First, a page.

Acoustic markers to differentiate gender in prepubescent children's speaking and singing voice

Marco Guzman*, Daniel Muñoz, Martin Vivero, Natalia Marín, Mirta Ramírez, María Trinidad Rivera, Carla Vidal, Julia Gerhard, Catalina González

*Corresponding author for this work

Research output: Contribution to journalArticlepeer-review

9 Scopus citations


Objectives: Investigation sought to determine whether there is any acoustic variable to objectively differentiate gender in children with normal voices. Methods: A total of 30 children, 15 boys and 15 girls, with perceptually normal voices were examined. They were between 7 and 10 years old (mean: 8.1, SD: 0.7 years). Subjects were required to perform the following phonatory tasks: (1) to phonate sustained vowels [a:], [i:], [u:], (2) to read a phonetically balanced text, and (3) to sing a song. Acoustic analysis included long-term average spectrum (LTAS), fundamental frequency (F0), speaking fundamental frequency (SFF), equivalent continuous sound level (Leq), linear predictive code (LPC) to obtain formant frequencies, perturbation measures, harmonic to noise ratio (HNR), and Cepstral peak prominence (CPP). Auditory perceptual analysis was performed by four blinded judges to determine gender. Results: No significant gender-related differences were found for most acoustic variables. Perceptual assessment showed good intra and inter rater reliability for gender. Cepstrum for [a:], alpha ratio in text, shimmer for [i:], F3 in [a:], and F3 in [i:], were the parameters that composed the multivariate logistic regression model to best differentiate male and female children's voices. Conclusion: Since perceptual assessment reliably detected gender, it is likely that other acoustic markers (not evaluated in the present study) are able to make clearer gender differences. For example, gender-specific patterns of intonation may be a more accurate feature for differentiating gender in children's voices.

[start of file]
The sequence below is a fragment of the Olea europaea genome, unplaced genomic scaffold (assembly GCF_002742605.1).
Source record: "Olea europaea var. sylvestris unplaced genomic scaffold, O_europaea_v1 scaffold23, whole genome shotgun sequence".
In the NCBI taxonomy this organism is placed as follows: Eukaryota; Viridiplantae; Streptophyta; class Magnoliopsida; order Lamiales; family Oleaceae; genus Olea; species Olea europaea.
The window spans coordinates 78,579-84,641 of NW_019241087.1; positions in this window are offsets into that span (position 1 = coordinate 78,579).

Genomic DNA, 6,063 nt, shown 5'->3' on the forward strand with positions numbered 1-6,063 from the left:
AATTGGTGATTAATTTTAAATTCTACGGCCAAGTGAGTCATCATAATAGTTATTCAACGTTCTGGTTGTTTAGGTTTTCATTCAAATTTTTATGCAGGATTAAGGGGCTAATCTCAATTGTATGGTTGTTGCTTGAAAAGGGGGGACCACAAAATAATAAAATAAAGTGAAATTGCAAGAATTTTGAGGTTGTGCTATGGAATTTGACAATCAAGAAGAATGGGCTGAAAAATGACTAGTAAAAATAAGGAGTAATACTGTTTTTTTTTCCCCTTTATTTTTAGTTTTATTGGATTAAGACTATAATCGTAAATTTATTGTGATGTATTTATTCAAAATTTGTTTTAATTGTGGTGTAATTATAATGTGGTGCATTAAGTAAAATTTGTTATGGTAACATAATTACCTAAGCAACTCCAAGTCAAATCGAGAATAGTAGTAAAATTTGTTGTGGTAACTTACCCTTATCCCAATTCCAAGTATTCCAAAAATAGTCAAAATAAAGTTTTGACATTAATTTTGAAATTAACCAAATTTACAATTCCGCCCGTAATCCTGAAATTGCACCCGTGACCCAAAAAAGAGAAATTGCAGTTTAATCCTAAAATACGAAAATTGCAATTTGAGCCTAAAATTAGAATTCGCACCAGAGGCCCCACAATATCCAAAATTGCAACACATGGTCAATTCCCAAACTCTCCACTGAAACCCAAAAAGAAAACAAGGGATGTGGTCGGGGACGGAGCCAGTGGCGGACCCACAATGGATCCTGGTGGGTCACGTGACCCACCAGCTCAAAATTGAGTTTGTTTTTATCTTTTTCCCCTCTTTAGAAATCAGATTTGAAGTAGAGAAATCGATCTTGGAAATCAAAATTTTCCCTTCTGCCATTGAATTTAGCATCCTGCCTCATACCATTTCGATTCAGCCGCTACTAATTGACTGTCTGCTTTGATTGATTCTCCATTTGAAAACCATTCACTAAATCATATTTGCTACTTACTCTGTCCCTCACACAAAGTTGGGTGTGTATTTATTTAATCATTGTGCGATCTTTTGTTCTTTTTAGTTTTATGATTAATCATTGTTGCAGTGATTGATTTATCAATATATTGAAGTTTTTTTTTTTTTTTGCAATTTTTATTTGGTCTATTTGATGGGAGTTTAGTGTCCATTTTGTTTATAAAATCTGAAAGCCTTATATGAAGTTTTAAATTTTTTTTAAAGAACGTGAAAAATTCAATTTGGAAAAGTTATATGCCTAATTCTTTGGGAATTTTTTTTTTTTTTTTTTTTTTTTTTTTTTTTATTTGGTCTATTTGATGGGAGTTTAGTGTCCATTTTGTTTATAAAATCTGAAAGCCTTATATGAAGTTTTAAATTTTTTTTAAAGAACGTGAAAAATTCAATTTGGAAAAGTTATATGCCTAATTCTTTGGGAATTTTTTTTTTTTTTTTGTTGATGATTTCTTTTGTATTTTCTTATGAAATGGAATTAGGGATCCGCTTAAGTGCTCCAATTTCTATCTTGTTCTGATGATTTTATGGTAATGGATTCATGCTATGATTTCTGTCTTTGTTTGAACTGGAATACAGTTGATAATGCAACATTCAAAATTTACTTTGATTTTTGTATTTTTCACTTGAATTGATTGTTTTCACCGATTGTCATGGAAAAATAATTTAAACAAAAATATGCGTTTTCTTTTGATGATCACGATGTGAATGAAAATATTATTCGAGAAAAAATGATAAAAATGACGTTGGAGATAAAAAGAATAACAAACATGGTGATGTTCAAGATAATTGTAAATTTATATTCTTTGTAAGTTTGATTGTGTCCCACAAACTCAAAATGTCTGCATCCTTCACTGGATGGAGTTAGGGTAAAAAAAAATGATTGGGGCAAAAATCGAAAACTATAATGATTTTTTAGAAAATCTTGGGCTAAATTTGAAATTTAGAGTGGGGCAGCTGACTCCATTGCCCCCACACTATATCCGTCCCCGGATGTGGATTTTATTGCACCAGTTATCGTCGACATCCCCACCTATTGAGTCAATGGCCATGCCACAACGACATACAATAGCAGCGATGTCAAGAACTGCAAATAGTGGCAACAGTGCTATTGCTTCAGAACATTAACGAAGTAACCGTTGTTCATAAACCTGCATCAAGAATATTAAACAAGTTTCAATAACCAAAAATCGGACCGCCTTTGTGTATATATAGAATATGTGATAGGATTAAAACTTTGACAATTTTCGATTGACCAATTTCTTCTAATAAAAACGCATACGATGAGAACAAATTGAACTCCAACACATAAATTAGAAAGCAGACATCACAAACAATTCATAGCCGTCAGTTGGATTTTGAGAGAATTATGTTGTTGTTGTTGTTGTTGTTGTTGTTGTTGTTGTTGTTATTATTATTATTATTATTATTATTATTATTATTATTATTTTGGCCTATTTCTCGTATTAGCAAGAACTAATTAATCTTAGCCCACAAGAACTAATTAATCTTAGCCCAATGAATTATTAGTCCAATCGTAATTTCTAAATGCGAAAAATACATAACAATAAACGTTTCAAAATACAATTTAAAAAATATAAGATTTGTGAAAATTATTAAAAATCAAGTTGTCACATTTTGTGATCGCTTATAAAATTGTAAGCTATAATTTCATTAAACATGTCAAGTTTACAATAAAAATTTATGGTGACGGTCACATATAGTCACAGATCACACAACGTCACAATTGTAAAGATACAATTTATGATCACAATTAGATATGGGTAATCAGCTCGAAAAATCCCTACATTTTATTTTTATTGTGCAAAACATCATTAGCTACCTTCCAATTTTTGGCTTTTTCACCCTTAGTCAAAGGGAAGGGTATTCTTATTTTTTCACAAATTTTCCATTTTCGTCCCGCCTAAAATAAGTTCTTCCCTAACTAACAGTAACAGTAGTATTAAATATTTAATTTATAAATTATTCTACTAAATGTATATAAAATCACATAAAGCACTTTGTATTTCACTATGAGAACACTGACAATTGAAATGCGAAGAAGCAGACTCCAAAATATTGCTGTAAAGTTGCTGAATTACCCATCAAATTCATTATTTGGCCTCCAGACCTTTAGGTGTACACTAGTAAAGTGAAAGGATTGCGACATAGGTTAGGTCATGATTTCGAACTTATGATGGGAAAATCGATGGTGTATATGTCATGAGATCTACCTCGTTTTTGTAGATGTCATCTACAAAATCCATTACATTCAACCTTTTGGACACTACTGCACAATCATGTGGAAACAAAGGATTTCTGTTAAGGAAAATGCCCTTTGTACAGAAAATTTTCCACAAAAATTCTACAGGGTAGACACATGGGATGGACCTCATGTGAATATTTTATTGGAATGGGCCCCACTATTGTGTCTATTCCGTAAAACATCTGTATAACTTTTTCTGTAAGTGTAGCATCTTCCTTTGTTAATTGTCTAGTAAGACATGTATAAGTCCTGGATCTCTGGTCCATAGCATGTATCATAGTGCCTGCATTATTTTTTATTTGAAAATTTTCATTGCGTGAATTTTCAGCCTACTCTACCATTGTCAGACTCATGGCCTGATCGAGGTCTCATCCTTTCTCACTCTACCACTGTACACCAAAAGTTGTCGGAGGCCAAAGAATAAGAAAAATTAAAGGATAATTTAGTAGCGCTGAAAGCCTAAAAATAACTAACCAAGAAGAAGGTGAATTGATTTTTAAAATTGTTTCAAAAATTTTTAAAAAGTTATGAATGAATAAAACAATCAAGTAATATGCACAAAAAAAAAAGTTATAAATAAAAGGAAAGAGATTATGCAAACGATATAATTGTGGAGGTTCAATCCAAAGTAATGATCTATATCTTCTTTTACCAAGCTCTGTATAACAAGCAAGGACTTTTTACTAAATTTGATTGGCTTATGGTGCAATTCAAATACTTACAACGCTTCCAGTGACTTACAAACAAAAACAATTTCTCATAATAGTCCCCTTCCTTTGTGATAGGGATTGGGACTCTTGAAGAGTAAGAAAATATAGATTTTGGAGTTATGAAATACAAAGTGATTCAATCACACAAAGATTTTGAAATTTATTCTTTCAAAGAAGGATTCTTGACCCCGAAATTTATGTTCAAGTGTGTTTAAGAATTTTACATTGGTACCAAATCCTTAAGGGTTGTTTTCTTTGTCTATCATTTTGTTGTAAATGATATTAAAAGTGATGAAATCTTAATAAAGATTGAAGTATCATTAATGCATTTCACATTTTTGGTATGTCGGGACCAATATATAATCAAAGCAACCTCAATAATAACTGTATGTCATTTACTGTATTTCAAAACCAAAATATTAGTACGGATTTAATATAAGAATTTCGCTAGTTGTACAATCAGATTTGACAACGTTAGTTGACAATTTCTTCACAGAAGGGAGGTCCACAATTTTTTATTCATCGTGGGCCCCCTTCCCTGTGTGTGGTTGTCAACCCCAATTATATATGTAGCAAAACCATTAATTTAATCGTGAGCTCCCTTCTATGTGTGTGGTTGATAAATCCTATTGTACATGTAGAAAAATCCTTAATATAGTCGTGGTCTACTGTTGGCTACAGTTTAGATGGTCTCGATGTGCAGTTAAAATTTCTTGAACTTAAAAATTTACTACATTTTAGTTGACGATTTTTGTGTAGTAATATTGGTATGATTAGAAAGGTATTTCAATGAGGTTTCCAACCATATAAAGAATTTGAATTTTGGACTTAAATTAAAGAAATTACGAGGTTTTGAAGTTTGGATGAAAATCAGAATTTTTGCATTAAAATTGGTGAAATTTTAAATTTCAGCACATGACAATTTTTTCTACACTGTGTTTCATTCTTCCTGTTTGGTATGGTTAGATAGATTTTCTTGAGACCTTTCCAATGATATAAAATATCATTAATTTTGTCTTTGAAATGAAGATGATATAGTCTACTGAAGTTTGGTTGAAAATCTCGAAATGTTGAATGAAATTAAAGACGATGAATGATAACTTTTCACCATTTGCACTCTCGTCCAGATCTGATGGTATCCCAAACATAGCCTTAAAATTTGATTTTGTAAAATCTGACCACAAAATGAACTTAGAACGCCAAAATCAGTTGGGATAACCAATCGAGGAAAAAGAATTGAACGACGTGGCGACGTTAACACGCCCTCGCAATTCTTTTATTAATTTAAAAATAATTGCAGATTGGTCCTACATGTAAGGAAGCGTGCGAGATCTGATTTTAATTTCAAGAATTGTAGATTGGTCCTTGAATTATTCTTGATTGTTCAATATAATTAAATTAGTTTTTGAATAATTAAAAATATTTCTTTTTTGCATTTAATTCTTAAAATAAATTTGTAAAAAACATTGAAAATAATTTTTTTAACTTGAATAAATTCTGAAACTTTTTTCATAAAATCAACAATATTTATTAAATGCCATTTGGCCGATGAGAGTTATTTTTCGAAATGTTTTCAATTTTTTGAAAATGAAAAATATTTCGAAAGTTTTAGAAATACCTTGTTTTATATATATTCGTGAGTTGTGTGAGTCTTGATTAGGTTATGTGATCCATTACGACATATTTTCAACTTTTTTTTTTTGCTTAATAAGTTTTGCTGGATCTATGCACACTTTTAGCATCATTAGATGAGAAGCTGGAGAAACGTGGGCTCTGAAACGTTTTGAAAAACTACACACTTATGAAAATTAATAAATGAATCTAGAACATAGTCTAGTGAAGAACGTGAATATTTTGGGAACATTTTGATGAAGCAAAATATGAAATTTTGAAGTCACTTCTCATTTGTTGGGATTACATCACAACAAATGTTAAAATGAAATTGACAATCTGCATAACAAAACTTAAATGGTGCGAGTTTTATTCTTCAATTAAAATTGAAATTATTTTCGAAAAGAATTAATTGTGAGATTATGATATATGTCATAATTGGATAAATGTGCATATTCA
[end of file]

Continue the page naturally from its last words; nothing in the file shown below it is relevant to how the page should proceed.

Original languageEnglish
Pages (from-to)1592-1598
Number of pages7
JournalInternational Journal of Pediatric Otorhinolaryngology
Issue number10
StatePublished - 1 Oct 2014
Externally publishedYes

Bibliographical note

Publisher Copyright:
© 2014 Elsevier Ireland Ltd.


  • Acoustic analysis
  • Children
  • Gender
  • Perceptual analysis
  • Singing voice
  • Speaking voice


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